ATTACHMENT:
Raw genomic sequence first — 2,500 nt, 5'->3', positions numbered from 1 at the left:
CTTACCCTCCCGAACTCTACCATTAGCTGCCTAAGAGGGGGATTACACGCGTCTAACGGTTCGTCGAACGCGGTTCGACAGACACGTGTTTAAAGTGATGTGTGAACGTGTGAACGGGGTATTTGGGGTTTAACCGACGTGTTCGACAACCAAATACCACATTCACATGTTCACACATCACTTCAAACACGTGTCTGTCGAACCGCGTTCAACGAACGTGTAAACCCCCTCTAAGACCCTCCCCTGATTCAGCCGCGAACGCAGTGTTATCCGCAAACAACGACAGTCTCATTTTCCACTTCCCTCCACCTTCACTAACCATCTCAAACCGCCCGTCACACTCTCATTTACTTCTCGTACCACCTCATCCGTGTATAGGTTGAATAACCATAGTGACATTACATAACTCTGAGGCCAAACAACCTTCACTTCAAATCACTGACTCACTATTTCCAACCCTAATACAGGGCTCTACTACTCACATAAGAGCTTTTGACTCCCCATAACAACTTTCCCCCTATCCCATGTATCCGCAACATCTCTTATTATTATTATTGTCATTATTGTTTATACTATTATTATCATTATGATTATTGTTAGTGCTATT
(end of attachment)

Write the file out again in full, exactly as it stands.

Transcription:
Raw genomic sequence first — 2,500 nt, 5'->3', positions numbered from 1 at the left:
CTTACCCTCCCGAACTCTACCATTAGCTGCCTAAGAGGGGGATTACACGCGTCTAACGGTTCGTCGAACGCGGTTCGACAGACACGTGTTTAAAGTGATGTGTGAACGTGTGAACGGGGTATTTGGGGTTTAACCGACGTGTTCGACAACCAAATACCACATTCACATGTTCACACATCACTTCAAACACGTGTCTGTCGAACCGCGTTCAACGAACGTGTAAACCCCCTCTAAGACCCTCCCCTGATTCAGCCGCGAACGCAGTGTTATCCGCAAACAACGACAGTCTCATTTTCCACTTCCCTCCACCTTCACTAACCATCTCAAACCGCCCGTCACACTCTCATTTACTTCTCGTACCACCTCATCCGTGTATAGGTTGAATAACCATAGTGACATTACATAACTCTGAGGCCAAACAACCTTCACTTCAAATCACTGACTCACTATTTCCAACCCTAATACAGGGCTCTACTACTCACATAAGAGCTTTTGACTCCCCATAACAACTTTCCCCCTATCCCATGTATCCGCAACATCTCTTATTATTATTATTGTCATTATTGTTTATACTATTATTATCATTATGATTATTGTTAGTGCTATT